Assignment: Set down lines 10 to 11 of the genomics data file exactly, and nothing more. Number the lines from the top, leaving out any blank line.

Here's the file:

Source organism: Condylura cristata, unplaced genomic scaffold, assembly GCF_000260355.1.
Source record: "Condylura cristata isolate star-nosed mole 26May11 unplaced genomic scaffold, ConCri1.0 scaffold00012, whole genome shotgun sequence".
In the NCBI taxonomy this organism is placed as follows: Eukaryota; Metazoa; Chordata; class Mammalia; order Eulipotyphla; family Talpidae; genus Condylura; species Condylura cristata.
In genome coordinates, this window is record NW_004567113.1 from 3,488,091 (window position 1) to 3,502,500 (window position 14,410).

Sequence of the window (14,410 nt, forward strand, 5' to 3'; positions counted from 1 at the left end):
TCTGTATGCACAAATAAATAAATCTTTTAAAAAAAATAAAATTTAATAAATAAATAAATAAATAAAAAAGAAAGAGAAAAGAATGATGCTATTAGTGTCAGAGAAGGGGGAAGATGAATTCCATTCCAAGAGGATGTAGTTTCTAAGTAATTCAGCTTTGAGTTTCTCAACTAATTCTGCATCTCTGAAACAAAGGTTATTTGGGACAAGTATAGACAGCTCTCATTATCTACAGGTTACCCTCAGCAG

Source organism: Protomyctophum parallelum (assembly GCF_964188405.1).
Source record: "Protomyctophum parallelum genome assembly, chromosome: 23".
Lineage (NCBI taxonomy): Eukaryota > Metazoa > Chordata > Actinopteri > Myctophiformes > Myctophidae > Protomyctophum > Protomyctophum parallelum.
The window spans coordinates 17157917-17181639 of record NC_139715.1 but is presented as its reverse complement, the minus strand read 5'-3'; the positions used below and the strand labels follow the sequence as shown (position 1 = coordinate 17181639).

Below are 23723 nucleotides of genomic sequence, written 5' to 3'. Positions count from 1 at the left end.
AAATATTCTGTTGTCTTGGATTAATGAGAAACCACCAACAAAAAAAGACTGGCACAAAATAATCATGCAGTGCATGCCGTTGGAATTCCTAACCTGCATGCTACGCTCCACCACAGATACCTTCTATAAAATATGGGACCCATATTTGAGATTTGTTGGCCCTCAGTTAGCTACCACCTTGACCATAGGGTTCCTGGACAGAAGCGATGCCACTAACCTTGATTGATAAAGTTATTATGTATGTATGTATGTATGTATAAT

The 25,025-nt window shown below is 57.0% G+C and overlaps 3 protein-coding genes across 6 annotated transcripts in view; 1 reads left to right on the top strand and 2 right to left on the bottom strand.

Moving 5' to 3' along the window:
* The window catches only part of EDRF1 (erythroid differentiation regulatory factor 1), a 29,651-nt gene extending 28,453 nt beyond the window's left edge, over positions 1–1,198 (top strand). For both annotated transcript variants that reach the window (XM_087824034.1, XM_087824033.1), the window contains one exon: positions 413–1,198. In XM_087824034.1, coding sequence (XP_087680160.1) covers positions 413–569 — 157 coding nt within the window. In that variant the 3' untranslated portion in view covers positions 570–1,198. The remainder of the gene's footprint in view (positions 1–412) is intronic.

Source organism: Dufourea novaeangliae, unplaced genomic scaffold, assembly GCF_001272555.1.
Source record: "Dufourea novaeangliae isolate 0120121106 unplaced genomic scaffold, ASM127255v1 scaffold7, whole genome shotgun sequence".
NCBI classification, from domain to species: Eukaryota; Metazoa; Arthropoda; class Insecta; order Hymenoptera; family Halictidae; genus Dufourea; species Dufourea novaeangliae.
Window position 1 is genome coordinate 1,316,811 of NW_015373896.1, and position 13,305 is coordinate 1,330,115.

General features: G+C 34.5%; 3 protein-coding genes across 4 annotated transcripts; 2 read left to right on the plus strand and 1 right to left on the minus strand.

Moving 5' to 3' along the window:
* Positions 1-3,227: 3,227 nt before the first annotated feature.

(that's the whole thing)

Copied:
The window spans coordinates 17157917-17181639 of record NC_139715.1 but is presented as its reverse complement, the minus strand read 5'-3'; the positions used below and the strand labels follow the sequence as shown (position 1 = coordinate 17181639).

Below are 23723 nucleotides of genomic sequence, written 5' to 3'. Positions count from 1 at the left end.